A few years ago, while on a trip to New York, I was at a traffic light about to cross the road. As I hesitated, waiting for the traffic to slow down, a fellow Indian passing by commented, “Don’t worry. The law & people over here value human life. Even if they get a green signal and you are in the midst of the road, they will wait for you and not crush you.” This comment made me think why in India the value of human life is disregarded so much. Is it due to the law of demand and supply that human beings who are more in supply in India (1.2 billion plus) are less respected, while in the U.S. their supply is less (300 million) and hence they are more in demand? Or, does it have to do with the state enforcing the laws more strictly? Or, does it have to do with what many of us say “the typical Indian mentality” — to break rules and take things for granted in a chalta hai attitude?
The way the authorities take pains to reach out to even a single individual in the U.S. is remarkable. Umpteen examples can be cited. Whether it was the sudden landing of a plane on Lake Hudson due to a technical fault a few years ago and the consequent operation in which all 155 passengers were saved, or the former President, Bill Clinton, flying to North Korea to save two journalists who were caught in that country on charges of spying, or the umpteen cases of promptness with which the 9/11 services function are just an indication of the importance given to save even a single life.
A few years ago, when my niece, who is settled abroad, was undergoing a very difficult pregnancy, the hospital authorities assured her confidently “Don’t worry. You and your expected twins are our responsibility. We will do everything in our power to give all three of you the best chance of survival.” Today the twins are aged five and doing well. Whenever I discuss that time with her, she says, “I don’t say that it would have been impossible, but certainly their chances of survival would have been very bleak in India.”
She was all praise for the post-natal care, when the kids remained in the nursery for more than a month. In fact, when the parents wanted to take the kids home, the hospital firmly stated: “They are under our care and you can’t take them until the time we consider them to be fit enough to be taken home.”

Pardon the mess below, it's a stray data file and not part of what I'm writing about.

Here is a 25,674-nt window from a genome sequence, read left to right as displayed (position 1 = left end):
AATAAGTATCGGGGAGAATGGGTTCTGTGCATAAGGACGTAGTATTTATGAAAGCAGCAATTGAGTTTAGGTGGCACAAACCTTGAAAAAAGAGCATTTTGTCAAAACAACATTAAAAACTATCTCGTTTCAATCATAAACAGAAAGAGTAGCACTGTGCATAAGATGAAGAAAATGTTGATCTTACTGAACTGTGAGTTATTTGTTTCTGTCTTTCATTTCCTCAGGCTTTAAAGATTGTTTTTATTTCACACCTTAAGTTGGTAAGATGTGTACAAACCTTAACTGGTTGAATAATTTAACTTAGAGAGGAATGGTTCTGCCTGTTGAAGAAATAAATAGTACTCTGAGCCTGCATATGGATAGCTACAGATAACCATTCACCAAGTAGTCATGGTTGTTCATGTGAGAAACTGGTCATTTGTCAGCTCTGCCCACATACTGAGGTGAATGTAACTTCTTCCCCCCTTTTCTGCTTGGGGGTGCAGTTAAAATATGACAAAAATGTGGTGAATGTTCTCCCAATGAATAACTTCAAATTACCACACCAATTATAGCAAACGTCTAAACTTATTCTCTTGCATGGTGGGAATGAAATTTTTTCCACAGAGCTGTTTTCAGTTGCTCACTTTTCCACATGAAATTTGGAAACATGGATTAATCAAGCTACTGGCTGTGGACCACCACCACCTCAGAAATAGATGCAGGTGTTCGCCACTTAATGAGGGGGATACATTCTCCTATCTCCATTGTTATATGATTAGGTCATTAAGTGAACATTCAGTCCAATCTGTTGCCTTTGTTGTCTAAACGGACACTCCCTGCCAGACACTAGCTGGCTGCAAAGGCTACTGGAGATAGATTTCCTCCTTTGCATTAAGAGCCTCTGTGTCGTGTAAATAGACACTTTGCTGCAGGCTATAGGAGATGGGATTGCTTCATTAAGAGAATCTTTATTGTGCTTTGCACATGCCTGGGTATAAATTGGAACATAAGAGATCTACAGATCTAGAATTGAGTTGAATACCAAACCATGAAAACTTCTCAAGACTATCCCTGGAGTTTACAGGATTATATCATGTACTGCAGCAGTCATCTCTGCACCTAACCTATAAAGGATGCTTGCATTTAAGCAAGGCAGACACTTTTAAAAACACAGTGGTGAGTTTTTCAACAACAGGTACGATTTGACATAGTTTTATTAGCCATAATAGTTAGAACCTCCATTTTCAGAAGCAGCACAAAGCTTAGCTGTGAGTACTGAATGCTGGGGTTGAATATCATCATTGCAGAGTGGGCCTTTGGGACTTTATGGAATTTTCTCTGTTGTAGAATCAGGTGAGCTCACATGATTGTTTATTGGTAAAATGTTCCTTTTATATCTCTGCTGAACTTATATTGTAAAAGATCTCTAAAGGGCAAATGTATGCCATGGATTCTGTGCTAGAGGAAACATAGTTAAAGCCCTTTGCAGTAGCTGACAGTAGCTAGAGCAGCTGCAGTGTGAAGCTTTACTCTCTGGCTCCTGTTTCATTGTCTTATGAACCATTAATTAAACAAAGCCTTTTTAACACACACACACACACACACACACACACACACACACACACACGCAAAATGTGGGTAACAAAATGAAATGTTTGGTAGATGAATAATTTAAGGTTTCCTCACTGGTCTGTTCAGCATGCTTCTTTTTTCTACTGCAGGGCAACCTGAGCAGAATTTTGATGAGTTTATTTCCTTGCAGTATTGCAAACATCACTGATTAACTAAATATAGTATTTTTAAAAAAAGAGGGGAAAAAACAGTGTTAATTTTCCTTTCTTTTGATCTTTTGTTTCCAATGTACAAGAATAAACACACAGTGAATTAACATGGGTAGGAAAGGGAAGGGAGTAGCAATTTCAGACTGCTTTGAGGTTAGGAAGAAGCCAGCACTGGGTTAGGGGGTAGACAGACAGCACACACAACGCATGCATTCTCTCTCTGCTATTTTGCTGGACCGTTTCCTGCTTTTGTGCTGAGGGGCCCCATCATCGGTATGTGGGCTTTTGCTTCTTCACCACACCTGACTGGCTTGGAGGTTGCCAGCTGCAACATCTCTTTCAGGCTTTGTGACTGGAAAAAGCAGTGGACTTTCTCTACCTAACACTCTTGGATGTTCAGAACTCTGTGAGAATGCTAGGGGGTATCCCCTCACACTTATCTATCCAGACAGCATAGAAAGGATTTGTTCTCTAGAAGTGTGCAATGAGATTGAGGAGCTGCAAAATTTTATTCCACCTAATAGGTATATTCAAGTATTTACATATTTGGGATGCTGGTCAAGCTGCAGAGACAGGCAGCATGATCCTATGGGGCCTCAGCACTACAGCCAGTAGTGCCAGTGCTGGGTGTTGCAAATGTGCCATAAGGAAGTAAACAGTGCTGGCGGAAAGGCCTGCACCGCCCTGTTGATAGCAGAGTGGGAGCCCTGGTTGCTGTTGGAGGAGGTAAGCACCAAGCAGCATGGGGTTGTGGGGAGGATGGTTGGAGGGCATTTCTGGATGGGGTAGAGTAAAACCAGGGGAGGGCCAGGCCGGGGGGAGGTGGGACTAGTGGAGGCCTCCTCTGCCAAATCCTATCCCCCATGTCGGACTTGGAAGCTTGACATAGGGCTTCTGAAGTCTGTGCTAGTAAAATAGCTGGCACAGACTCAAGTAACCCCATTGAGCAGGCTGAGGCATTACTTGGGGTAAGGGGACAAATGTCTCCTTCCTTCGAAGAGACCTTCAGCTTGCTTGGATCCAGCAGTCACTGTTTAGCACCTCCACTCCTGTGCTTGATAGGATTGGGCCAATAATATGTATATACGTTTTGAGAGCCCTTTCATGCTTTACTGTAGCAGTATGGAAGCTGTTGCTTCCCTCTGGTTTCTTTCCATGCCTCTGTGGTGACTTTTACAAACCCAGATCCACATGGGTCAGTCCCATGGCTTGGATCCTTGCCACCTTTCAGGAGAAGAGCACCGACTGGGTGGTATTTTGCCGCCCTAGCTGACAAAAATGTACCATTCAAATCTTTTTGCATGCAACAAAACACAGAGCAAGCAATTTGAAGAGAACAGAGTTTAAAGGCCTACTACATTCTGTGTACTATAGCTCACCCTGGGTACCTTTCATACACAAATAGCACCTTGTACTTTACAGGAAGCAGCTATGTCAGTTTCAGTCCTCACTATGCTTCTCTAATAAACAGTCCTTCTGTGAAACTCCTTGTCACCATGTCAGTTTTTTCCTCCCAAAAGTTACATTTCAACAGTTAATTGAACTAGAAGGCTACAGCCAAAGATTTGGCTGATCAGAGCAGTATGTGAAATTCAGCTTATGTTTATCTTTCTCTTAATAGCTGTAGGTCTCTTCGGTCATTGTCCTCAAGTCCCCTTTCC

Columns like “Drama in Real Life” and programmes like “I Should Have Been Dead” bear testimony to the fact that in case a kid falls into a pit dug up on a field, TV cameras may or may not reach there but the authorities arrive in time to save even a single life and most of the times succeed in doing so. These stories also confirm that apart from the role of the government, it is the awareness and preparedness of the people abroad that help in saving theirs and others’ lives. It is really a benchmark which we should follow as to how we should be aware of our surroundings and care about our and others’ safety.
One incident immediately comes to my mind. A few years ago, a newly married couple, on their honeymoon, were taking an evening stroll on a Goa beach. It was off-season and the secluded beach had only a few visitors, including a foreign couple. After some time, the foreign couple noticed that the Indian newly-weds were missing. Somehow, they reached the conclusion that the Indian couple could not have left the beach suddenly and something was amiss. They started looking for them and found that the newly-weds had fallen into an open manhole. The authorities were informed and the couple rescued.
Why was this observation not made by the other Indians on the beach and why did they not care even once about a fellow human being’s plight? It is this complete disregard and lack of attention which takes us away from the stage of valuing life, whether of ours or of others.
(The writer’s email is firstname.lastname@example.org)